Everyday Injustice Podcast Episode 223: They Killed Freddie Gray

Freddie Gray was one of the seminal police killings when it occurred in Baltimore in 2016, leading to protests and riots and calls for reform.  The officers were charged with murder by State’s Attorney Marilyn Mosby, but not one of them were convicted.

Justine Barron in her book They Killed Freddie Gray following the work of her podcast, after sifting through thousands of documents and interviewing witnesses, concludes that the State’s Attorney and Media got the narrative and the killing completely wrong.

Barrone writes, “The media just as uncritically turned an enamored eye to State’s Attorney Marilyn Mosby, who emerged as a hero on the national stage, having pressed charges against six officers in the death of Gray.”

She noted, “What the media failed to take notice of was that these superficially valiant prosecutions were based on the same false narrative the Baltimore City Police Department itself was hoping everyone would buy into” —and they did— “hook, line, and sinker.”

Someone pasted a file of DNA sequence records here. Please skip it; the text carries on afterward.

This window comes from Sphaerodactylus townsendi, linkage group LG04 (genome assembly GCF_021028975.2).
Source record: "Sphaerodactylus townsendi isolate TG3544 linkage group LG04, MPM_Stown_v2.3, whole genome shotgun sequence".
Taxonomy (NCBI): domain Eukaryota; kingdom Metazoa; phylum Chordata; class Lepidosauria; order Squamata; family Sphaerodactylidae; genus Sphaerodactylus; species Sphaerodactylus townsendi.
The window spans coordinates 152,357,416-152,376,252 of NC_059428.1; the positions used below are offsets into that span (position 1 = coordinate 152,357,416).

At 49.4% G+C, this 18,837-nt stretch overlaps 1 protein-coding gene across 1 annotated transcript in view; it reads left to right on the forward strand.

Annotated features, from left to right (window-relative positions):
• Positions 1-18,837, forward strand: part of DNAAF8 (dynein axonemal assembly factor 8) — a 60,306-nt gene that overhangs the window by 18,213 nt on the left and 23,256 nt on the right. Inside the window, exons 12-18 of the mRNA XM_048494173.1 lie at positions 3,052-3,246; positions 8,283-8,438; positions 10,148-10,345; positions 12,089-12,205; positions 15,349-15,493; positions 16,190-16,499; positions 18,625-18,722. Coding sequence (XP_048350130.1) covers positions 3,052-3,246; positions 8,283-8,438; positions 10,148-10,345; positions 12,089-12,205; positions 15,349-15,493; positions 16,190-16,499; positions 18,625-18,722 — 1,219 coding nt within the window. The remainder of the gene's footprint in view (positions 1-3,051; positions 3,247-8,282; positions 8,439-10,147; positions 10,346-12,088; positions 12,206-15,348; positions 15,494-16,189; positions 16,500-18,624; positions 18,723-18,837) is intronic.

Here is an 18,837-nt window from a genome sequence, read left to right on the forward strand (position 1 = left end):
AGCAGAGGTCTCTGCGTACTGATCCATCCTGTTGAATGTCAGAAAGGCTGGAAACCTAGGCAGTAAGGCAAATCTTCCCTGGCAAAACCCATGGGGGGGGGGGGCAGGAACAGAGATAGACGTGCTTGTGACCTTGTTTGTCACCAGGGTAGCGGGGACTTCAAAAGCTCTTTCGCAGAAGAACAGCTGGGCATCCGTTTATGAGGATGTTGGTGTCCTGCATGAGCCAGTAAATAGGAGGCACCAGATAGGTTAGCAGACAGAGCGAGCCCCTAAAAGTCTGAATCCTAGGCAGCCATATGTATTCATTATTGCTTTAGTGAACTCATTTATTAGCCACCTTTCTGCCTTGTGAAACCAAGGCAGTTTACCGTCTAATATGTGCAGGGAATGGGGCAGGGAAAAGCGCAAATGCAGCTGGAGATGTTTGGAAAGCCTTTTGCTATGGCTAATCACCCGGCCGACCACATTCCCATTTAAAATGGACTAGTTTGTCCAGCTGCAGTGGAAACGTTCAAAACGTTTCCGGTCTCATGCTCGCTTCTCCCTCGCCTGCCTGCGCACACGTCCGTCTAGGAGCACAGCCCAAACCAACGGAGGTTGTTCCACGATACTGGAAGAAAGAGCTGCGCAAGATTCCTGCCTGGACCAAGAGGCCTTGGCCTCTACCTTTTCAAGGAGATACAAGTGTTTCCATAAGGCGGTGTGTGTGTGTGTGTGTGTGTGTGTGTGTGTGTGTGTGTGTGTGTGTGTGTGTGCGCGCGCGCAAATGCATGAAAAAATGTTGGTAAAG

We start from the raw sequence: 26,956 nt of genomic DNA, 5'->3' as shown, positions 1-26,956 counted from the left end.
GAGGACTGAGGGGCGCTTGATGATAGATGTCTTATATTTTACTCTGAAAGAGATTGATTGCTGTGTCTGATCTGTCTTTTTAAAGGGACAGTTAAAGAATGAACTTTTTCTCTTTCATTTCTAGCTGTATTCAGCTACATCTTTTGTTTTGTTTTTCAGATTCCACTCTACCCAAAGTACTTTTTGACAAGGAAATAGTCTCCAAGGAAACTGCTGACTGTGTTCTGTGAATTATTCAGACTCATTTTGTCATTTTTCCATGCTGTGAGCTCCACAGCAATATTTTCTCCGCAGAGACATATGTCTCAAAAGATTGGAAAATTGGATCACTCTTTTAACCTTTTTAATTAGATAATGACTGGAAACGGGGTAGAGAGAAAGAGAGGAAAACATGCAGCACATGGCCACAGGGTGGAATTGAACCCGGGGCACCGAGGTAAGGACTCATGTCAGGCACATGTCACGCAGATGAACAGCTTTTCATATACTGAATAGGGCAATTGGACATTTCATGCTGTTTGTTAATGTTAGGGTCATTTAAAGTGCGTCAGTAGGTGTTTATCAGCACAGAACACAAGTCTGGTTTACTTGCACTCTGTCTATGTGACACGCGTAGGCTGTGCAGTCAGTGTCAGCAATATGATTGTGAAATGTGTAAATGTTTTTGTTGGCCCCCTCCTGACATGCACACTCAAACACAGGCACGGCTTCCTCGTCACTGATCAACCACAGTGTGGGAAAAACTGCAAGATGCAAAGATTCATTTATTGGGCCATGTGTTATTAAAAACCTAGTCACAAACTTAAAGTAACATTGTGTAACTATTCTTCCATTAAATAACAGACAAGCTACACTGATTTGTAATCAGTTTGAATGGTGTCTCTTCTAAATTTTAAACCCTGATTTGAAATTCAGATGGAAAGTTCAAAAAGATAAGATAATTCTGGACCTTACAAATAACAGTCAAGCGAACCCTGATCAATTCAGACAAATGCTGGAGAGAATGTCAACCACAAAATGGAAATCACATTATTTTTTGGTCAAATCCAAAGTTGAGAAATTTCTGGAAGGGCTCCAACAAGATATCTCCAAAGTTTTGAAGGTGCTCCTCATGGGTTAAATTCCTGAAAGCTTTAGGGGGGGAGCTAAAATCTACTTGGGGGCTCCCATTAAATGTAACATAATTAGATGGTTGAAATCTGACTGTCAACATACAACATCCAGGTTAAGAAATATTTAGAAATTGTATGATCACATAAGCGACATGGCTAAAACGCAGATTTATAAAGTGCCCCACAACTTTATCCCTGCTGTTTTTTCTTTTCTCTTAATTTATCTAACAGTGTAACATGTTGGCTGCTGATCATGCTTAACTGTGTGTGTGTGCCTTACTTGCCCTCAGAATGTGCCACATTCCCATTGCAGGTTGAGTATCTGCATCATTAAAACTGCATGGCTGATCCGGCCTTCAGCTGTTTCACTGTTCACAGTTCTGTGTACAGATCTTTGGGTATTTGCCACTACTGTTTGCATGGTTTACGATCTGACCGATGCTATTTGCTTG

In the rough ride narrative, Barron debunks and argues instead that police likely killed Gray when they threw him head first into the van at Stop 2.

In her speech, Mosby issued a call for peace, and by announcing the prosecution, she stopped the protests and riots in their tracks—what Barrone argues was her actual goal.

She came to believe that the prosecution “was not so much accountability as the manufacturing of consent and silencing of dissent.”

Listen as Barron joins Everyday Injustice to discussion her book and its implications for police reform.

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Disclaimer: the views expressed by guest writers are strictly those of the author and may not reflect the views of the Vanguard, its editor, or its editorial board.

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